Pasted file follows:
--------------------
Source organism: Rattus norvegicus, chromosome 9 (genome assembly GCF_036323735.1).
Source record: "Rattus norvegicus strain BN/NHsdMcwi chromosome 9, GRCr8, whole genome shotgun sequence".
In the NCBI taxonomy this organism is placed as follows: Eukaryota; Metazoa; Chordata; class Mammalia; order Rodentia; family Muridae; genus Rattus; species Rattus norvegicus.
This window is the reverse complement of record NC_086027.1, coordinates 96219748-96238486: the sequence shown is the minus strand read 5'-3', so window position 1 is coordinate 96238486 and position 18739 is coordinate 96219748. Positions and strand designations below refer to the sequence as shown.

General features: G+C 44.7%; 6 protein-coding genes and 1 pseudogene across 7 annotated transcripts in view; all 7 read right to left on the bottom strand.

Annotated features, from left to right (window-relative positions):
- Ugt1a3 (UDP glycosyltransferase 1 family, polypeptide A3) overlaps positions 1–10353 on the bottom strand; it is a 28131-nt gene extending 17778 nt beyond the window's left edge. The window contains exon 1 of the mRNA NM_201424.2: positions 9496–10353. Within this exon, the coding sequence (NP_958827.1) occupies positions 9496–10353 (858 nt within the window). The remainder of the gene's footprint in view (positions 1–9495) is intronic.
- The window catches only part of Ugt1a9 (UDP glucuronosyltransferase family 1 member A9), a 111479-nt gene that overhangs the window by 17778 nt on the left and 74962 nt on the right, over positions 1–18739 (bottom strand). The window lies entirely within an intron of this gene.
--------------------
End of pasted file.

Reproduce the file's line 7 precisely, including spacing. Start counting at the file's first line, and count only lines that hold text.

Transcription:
- Ugt1a3 (UDP glycosyltransferase 1 family, polypeptide A3) overlaps positions 1–10353 on the bottom strand; it is a 28131-nt gene extending 17778 nt beyond the window's left edge. The window contains exon 1 of the mRNA NM_201424.2: positions 9496–10353. Within this exon, the coding sequence (NP_958827.1) occupies positions 9496–10353 (858 nt within the window). The remainder of the gene's footprint in view (positions 1–9495) is intronic.